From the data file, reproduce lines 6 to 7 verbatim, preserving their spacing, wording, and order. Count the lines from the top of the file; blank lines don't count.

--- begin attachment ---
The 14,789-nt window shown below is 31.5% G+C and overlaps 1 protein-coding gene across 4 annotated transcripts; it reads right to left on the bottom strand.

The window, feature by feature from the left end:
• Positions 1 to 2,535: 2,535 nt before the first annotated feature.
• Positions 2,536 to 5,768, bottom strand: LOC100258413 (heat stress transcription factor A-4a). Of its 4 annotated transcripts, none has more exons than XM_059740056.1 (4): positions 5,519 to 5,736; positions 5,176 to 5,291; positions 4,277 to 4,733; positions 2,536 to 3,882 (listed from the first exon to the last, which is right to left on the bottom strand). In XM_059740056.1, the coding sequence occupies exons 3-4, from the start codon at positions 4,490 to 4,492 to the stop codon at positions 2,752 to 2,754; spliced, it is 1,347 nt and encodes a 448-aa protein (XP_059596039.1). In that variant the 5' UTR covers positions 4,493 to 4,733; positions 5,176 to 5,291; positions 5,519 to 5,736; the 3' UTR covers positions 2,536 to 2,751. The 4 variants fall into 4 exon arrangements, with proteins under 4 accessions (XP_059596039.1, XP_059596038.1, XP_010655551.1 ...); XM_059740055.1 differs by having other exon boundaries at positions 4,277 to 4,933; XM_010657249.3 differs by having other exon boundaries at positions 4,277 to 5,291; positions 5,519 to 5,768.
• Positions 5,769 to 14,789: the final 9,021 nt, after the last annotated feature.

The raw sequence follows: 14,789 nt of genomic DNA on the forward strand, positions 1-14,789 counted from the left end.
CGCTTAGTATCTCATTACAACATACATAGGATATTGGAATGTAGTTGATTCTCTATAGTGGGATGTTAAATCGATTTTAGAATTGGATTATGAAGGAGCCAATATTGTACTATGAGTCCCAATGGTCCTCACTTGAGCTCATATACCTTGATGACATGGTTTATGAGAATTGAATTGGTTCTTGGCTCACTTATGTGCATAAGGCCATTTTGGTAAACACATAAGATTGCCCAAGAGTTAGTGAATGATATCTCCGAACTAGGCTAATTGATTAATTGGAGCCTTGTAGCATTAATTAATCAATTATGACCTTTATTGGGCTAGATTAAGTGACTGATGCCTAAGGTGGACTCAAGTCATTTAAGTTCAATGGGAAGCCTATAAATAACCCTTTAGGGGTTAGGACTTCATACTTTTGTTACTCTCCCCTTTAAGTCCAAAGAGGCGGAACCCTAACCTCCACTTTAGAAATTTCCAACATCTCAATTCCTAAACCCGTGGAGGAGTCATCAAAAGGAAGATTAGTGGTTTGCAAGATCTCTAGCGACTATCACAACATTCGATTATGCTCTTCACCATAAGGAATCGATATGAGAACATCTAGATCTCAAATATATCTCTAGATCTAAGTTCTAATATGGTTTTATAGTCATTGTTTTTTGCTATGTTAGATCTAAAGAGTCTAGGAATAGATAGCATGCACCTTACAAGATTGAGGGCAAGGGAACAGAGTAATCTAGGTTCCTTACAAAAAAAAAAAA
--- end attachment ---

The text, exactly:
The raw sequence follows: 14,789 nt of genomic DNA on the forward strand, positions 1-14,789 counted from the left end.
CGCTTAGTATCTCATTACAACATACATAGGATATTGGAATGTAGTTGATTCTCTATAGTGGGATGTTAAATCGATTTTAGAATTGGATTATGAAGGAGCCAATATTGTACTATGAGTCCCAATGGTCCTCACTTGAGCTCATATACCTTGATGACATGGTTTATGAGAATTGAATTGGTTCTTGGCTCACTTATGTGCATAAGGCCATTTTGGTAAACACATAAGATTGCCCAAGAGTTAGTGAATGATATCTCCGAACTAGGCTAATTGATTAATTGGAGCCTTGTAGCATTAATTAATCAATTATGACCTTTATTGGGCTAGATTAAGTGACTGATGCCTAAGGTGGACTCAAGTCATTTAAGTTCAATGGGAAGCCTATAAATAACCCTTTAGGGGTTAGGACTTCATACTTTTGTTACTCTCCCCTTTAAGTCCAAAGAGGCGGAACCCTAACCTCCACTTTAGAAATTTCCAACATCTCAATTCCTAAACCCGTGGAGGAGTCATCAAAAGGAAGATTAGTGGTTTGCAAGATCTCTAGCGACTATCACAACATTCGATTATGCTCTTCACCATAAGGAATCGATATGAGAACATCTAGATCTCAAATATATCTCTAGATCTAAGTTCTAATATGGTTTTATAGTCATTGTTTTTTGCTATGTTAGATCTAAAGAGTCTAGGAATAGATAGCATGCACCTTACAAGATTGAGGGCAAGGGAACAGAGTAATCTAGGTTCCTTACAAAAAAAAAAAA